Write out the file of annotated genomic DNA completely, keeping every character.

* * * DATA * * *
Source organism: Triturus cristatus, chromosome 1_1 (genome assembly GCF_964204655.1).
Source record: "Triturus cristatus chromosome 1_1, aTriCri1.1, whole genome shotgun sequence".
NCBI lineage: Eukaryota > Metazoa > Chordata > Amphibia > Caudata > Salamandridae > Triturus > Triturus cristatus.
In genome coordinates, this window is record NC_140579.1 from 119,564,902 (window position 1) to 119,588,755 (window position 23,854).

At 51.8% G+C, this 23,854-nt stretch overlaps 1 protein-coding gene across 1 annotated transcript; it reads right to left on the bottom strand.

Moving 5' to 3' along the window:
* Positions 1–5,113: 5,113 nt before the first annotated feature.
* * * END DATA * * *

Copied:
Source organism: Triturus cristatus, chromosome 1_1 (genome assembly GCF_964204655.1).
Source record: "Triturus cristatus chromosome 1_1, aTriCri1.1, whole genome shotgun sequence".
NCBI lineage: Eukaryota > Metazoa > Chordata > Amphibia > Caudata > Salamandridae > Triturus > Triturus cristatus.
In genome coordinates, this window is record NC_140579.1 from 119,564,902 (window position 1) to 119,588,755 (window position 23,854).

At 51.8% G+C, this 23,854-nt stretch overlaps 1 protein-coding gene across 1 annotated transcript; it reads right to left on the bottom strand.

Moving 5' to 3' along the window:
* Positions 1–5,113: 5,113 nt before the first annotated feature.